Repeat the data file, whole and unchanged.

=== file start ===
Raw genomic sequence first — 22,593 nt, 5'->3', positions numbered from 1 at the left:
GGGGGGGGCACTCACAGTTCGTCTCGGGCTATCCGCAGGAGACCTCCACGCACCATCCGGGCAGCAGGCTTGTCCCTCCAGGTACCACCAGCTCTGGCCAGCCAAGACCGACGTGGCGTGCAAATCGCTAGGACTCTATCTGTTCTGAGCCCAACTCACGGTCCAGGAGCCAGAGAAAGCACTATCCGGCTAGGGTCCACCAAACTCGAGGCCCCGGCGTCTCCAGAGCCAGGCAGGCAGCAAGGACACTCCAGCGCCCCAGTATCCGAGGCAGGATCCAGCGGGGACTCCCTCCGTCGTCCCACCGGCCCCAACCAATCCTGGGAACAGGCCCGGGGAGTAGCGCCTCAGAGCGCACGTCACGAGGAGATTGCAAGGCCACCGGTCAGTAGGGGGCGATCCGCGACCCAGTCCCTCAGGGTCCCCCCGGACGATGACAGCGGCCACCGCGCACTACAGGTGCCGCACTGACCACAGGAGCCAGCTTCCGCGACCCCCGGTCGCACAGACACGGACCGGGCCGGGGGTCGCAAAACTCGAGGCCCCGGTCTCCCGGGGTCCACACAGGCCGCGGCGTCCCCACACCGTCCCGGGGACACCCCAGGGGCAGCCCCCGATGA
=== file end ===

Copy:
Raw genomic sequence first — 22,593 nt, 5'->3', positions numbered from 1 at the left:
GGGGGGGGCACTCACAGTTCGTCTCGGGCTATCCGCAGGAGACCTCCACGCACCATCCGGGCAGCAGGCTTGTCCCTCCAGGTACCACCAGCTCTGGCCAGCCAAGACCGACGTGGCGTGCAAATCGCTAGGACTCTATCTGTTCTGAGCCCAACTCACGGTCCAGGAGCCAGAGAAAGCACTATCCGGCTAGGGTCCACCAAACTCGAGGCCCCGGCGTCTCCAGAGCCAGGCAGGCAGCAAGGACACTCCAGCGCCCCAGTATCCGAGGCAGGATCCAGCGGGGACTCCCTCCGTCGTCCCACCGGCCCCAACCAATCCTGGGAACAGGCCCGGGGAGTAGCGCCTCAGAGCGCACGTCACGAGGAGATTGCAAGGCCACCGGTCAGTAGGGGGCGATCCGCGACCCAGTCCCTCAGGGTCCCCCCGGACGATGACAGCGGCCACCGCGCACTACAGGTGCCGCACTGACCACAGGAGCCAGCTTCCGCGACCCCCGGTCGCACAGACACGGACCGGGCCGGGGGTCGCAAAACTCGAGGCCCCGGTCTCCCGGGGTCCACACAGGCCGCGGCGTCCCCACACCGTCCCGGGGACACCCCAGGGGCAGCCCCCGATGA